Monroe Township trustee-elect John Sadinsky will face a few challenges come January.

Monroe Township trustee-elect John Sadinsky will face a few challenges come January.

First, he'll be a new trustee and will have to learn the ins and outs of that job.

Second, the township is scheduled to go to court over a business he owns.

For 20 years, Sadinsky has been running his business, A-1 Reliable Towing, from his home on 7707 Green Mill Road.

From the street, it might be difficult to tell what kind of business Sadinsky runs. But an aerial view shows dozens of cars partially corralled by a privacy fence.

For most properties in the township, this would be against the law.

Sadinsky said that for 20 years, however, he's had a conditional-use permit that has never put a limit on a number of vehicles in the back of his lot.

A hearing is scheduled for 4:30 p.m. Friday, Nov. 22, in Licking County court, with Judge David Branstool presiding. A pretrial conference is scheduled for Dec. 13, and then a jury trial is set for Tuesday, Jan. 14.

In 2009, the township alleged that Sadinsky's business had violated two aspects of the property's conditional-use permit, including that Sadinsky was not to expand his part-time business and that the number of vehicles stored in his impound lot is limited.

Carolotta Hopkins, a neighbor who has long been critical of Sadinsky's property, has said she interrupted her Florida vacation in March 2010 to attend a Monroe Township Board of Zoning Appeals hearing, which resulting in the issue being put on hold.

The BZA reconvened in May 2010 and ruled that he was in violation of the township's zoning laws.

Trustee Joey Robertson said last December that Sadinsky's conditional-use permit allows him to operate a part-time towing recovery business, with a total of six cars permitted in a designated impound area.

"The township zoning inspector conducted a site visit and inventory after obtaining a search warrant because Mr. Sadinsky refused the zoning inspector access to his property," Robertson said then. "We discovered 116 cars."

According to Sadinsky, the case is cut and dry.

"I was allowed the area out back for almost 20 years," Sadinsky said. "It's always been the same. They're trying to say I was only allowed to have six cars during this 20-year stint of business. That is totally incorrect."

According to Sadinsky, the "impound" cars mentioned in the permit were supposed to be for cars that had been impounded by police or in other situations, and Sadinsky would keep them separate from those in the back of his property.

"I gave (the number of six) to (the township), and I was talking about impound cars," Sadinsky said. "They're nice cars, and I'd put them out front, separate from the junk, wrecked cars out back."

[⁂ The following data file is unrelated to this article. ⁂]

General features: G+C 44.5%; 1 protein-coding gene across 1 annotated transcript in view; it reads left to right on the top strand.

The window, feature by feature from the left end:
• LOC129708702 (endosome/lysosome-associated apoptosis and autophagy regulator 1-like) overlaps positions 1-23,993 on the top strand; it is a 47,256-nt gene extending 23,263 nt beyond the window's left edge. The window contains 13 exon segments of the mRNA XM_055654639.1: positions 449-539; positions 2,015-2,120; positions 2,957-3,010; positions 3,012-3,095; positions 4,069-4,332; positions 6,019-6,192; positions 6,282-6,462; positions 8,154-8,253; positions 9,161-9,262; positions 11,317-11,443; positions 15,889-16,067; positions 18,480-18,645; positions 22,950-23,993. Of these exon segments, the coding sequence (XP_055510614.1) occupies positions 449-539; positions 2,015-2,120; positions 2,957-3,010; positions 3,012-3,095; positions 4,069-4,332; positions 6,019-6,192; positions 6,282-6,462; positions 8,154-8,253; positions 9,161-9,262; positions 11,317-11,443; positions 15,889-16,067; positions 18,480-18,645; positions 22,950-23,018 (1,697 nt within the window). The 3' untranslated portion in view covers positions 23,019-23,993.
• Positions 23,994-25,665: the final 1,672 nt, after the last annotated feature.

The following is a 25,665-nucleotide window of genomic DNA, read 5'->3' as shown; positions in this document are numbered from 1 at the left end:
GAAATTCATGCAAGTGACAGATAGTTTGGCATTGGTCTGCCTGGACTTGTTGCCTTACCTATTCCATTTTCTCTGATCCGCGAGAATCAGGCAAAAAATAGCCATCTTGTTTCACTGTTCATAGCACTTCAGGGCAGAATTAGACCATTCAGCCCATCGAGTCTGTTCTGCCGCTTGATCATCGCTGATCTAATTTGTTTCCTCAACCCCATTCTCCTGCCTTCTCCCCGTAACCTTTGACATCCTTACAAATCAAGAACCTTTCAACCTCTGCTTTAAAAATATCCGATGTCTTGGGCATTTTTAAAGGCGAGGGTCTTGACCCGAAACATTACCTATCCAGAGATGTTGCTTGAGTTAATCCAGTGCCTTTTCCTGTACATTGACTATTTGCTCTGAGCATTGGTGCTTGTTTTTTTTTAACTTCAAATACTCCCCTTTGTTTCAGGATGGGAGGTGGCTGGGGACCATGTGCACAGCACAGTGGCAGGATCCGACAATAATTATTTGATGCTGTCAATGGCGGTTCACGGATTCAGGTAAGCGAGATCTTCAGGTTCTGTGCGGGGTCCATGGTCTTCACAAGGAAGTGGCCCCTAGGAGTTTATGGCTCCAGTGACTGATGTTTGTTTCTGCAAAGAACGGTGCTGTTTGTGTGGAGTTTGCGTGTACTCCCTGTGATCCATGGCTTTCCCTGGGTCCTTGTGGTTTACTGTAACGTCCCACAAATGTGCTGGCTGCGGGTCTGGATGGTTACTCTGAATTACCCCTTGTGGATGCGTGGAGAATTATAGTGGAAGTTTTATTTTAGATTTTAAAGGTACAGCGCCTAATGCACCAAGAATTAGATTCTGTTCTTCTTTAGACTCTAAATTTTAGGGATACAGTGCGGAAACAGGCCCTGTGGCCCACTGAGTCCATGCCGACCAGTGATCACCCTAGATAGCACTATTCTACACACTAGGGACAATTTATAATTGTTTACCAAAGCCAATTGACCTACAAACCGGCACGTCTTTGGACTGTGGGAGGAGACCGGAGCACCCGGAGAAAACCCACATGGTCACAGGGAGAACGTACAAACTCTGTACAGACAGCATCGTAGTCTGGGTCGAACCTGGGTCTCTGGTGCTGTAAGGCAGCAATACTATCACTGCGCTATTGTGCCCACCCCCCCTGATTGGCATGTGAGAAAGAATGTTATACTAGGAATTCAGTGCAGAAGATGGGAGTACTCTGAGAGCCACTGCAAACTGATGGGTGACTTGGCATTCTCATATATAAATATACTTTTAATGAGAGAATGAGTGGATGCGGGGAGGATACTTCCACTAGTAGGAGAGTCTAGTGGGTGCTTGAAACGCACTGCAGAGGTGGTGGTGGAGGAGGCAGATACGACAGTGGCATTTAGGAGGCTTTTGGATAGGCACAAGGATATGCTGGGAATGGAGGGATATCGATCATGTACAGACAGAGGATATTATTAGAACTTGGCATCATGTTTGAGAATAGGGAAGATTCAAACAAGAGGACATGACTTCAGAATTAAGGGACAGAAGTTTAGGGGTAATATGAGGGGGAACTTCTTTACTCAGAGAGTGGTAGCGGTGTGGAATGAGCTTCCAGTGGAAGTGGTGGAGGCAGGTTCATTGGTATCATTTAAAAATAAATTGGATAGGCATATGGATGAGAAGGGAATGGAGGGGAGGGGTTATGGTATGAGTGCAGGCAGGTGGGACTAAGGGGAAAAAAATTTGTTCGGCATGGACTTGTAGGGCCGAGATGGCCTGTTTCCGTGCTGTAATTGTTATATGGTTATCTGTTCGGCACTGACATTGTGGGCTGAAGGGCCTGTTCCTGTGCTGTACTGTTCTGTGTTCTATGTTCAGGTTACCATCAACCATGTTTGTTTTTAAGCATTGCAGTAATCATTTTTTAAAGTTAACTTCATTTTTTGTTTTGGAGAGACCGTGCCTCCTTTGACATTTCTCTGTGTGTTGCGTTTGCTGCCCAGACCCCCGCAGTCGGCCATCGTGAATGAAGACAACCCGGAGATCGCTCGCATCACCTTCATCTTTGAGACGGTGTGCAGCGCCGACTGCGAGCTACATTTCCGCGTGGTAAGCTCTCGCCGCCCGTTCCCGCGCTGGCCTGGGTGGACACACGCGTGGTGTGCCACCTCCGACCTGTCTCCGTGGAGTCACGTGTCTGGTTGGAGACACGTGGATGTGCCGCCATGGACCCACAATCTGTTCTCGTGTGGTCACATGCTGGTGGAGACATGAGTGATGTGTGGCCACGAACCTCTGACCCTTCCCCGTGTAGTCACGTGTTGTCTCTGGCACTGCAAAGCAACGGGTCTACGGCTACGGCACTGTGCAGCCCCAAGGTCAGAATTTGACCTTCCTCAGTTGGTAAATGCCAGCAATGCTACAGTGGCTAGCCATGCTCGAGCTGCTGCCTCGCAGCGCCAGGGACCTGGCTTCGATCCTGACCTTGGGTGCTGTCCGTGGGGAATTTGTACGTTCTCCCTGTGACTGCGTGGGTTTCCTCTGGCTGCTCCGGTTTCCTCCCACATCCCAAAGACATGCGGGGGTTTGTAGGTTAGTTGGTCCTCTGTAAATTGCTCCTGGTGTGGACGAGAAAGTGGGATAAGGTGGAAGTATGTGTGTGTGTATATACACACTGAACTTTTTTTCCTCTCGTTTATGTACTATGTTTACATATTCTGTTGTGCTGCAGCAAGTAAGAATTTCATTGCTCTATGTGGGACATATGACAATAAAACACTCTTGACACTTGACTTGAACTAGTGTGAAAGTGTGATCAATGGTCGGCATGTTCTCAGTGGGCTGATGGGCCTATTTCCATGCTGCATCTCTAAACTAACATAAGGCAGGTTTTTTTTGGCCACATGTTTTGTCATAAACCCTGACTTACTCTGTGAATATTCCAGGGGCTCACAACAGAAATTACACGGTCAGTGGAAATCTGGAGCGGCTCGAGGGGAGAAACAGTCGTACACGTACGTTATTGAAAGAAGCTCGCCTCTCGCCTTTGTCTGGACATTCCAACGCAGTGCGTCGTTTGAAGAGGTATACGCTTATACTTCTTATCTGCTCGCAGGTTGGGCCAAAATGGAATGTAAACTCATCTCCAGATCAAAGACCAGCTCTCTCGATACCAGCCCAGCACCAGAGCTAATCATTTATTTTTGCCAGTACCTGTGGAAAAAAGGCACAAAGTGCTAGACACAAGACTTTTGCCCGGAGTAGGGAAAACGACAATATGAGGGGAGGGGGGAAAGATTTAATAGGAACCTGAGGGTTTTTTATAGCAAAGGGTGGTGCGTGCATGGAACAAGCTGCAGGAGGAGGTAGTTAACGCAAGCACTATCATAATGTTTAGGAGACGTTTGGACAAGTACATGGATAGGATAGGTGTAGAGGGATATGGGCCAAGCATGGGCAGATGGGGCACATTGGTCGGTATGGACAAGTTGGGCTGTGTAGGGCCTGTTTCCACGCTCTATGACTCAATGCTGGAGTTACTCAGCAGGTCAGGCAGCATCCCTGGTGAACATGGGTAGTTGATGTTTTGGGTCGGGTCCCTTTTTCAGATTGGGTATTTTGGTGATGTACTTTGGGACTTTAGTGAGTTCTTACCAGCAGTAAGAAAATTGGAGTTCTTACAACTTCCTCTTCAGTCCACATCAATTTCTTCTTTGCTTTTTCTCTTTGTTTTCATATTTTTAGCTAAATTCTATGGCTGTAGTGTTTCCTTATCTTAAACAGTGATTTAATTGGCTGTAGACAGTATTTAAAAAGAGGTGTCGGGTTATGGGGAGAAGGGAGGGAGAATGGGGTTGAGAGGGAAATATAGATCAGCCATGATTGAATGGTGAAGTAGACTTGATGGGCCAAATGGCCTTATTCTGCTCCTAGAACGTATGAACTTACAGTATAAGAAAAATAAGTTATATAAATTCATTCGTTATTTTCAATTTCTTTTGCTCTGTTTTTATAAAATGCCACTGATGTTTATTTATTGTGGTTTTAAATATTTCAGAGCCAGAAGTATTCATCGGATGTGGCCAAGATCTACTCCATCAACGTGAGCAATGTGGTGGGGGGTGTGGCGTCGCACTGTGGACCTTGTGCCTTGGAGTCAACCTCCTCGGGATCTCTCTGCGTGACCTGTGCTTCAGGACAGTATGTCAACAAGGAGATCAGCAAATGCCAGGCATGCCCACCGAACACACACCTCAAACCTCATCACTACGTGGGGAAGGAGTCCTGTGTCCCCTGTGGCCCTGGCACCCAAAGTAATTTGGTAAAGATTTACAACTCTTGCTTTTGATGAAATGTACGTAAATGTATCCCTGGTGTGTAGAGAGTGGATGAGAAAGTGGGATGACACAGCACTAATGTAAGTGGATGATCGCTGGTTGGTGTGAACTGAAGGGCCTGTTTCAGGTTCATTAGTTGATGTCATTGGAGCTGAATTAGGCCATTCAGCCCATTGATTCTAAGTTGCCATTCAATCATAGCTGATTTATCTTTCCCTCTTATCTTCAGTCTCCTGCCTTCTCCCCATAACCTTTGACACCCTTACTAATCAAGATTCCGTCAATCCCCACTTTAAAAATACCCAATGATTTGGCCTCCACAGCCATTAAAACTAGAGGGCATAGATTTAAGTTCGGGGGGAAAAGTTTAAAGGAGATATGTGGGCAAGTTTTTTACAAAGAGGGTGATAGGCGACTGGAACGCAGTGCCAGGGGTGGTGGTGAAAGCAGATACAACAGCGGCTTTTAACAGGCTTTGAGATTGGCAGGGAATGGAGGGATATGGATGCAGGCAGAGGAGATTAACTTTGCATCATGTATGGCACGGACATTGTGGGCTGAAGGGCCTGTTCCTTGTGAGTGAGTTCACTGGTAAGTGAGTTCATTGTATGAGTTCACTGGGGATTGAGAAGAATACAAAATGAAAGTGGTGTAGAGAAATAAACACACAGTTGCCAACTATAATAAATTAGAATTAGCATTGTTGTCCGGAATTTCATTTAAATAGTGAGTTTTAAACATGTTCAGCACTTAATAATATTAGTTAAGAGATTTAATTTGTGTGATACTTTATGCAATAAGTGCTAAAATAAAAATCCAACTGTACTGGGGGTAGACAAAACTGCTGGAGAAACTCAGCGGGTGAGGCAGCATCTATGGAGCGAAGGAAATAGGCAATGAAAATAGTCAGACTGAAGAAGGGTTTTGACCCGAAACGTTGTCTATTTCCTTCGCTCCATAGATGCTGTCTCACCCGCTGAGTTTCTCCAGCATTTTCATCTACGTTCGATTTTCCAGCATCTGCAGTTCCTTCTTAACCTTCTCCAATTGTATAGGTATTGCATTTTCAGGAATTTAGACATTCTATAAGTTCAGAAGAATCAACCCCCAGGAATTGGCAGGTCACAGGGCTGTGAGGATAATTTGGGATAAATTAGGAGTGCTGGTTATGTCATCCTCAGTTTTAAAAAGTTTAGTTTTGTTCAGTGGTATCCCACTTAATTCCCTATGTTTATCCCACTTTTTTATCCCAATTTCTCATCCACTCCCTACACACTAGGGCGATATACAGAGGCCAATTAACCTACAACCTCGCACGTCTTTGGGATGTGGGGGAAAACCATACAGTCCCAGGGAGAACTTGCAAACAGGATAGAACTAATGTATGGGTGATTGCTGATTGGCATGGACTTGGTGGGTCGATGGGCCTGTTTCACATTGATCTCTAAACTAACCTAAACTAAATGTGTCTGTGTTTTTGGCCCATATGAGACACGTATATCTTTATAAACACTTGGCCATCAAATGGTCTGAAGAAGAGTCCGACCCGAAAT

Sadinsky said the area he mentioned would hold a maximum of six cars regardless of limits.

Trustee Troy Hendren said he still contends that Sadinsky is in violation and said it would be uncomfortable for a township trustee to be dealing with a zoning violation, referring to Sadinsky's role beginning in January.

"He's a hard-working, good guy," Hendren said. "He runs a good business. But you just can't have 120 cars in your backyard. I hope that he will get his ducks in a row because I think it's an issue for the trustee to be in violation."

Hopkins said she shares Hendren's concerns.

"He's depreciating my property value," Hopkins said. "I live on the same road. This road is only a mile long, so to me, wherever you live at on this road, that is depreciating your property value."

Sadinsky said most of his neighbors had no idea of how many vehicles he had before seeing an aerial photo showing them.

"I invite anybody to drive past my property and take into consideration themselves what they feel about my property," he said. "Anybody and everybody who's been to my place, they tell us how nice it is."

Sadinsky, who will become a trustee in January, will have to recuse himself from the township's side of the trial in January.

He said he had thought of running in the past but that this issue prompted him to run.

"(The process has) been childish, and I've been embarrassed for the township, and I hope to make things a bit more professional and head in the right direction," he said. "The attitude of how things were handled and the inability to try to truly work together (did motivate me). I though I could do a better job and that I could bring a better openness and willingness to work things out."

Some details came from previous ThisWeek staff reports.